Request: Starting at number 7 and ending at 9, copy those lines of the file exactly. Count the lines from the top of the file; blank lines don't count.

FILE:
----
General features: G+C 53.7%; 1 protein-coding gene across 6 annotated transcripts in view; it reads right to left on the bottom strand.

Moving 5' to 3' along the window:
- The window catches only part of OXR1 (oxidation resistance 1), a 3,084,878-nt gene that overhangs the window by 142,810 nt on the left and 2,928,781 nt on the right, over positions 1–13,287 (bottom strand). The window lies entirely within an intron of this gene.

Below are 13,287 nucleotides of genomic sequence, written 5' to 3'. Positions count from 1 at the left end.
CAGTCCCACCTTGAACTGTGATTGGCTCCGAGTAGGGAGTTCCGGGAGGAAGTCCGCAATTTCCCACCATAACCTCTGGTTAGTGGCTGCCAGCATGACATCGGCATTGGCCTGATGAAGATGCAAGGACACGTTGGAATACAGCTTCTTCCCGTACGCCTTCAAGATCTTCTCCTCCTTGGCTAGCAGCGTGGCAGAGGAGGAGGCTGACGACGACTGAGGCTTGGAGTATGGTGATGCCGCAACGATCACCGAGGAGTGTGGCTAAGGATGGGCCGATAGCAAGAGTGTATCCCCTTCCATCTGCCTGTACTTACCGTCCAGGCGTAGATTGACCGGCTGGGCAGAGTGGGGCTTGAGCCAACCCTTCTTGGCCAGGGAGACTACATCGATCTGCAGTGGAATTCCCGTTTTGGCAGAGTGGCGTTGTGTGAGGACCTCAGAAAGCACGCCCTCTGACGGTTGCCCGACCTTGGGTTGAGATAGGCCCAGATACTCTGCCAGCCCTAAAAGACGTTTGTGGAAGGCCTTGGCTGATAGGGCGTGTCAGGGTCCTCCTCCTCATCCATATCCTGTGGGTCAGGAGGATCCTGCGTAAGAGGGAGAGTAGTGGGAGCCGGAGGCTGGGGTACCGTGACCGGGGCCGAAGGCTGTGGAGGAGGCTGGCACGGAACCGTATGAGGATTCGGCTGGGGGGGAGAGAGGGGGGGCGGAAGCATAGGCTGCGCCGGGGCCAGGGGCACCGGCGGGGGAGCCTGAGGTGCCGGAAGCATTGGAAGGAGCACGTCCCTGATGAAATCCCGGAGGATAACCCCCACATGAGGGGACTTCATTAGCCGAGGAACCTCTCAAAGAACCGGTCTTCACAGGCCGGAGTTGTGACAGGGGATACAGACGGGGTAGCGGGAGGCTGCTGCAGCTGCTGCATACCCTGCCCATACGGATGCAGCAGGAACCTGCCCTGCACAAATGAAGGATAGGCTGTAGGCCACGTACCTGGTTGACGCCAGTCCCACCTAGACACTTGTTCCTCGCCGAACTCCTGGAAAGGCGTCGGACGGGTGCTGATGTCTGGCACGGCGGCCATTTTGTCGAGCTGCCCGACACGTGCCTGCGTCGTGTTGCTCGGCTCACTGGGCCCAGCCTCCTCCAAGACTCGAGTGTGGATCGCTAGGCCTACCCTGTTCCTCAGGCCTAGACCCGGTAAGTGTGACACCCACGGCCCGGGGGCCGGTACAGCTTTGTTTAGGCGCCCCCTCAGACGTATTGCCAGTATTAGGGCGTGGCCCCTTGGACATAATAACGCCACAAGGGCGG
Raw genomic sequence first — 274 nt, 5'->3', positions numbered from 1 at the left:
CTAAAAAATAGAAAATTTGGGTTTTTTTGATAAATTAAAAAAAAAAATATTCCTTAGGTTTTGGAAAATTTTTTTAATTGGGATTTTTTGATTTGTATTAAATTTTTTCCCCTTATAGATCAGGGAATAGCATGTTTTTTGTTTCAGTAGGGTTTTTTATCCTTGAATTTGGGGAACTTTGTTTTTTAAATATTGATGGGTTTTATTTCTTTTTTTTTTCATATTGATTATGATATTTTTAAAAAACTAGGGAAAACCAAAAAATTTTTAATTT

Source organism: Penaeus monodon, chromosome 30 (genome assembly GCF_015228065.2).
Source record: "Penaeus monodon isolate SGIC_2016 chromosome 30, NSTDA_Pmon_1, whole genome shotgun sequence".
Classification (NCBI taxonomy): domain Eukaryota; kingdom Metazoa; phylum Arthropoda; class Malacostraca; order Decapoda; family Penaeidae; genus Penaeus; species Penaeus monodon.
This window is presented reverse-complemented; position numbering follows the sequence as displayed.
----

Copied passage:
CTAAAAAATAGAAAATTTGGGTTTTTTTGATAAATTAAAAAAAAAAATATTCCTTAGGTTTTGGAAAATTTTTTTAATTGGGATTTTTTGATTTGTATTAAATTTTTTCCCCTTATAGATCAGGGAATAGCATGTTTTTTGTTTCAGTAGGGTTTTTTATCCTTGAATTTGGGGAACTTTGTTTTTTAAATATTGATGGGTTTTATTTCTTTTTTTTTTCATATTGATTATGATATTTTTAAAAAACTAGGGAAAACCAAAAAATTTTTAATTT

Source organism: Penaeus monodon, chromosome 30 (genome assembly GCF_015228065.2).
Source record: "Penaeus monodon isolate SGIC_2016 chromosome 30, NSTDA_Pmon_1, whole genome shotgun sequence".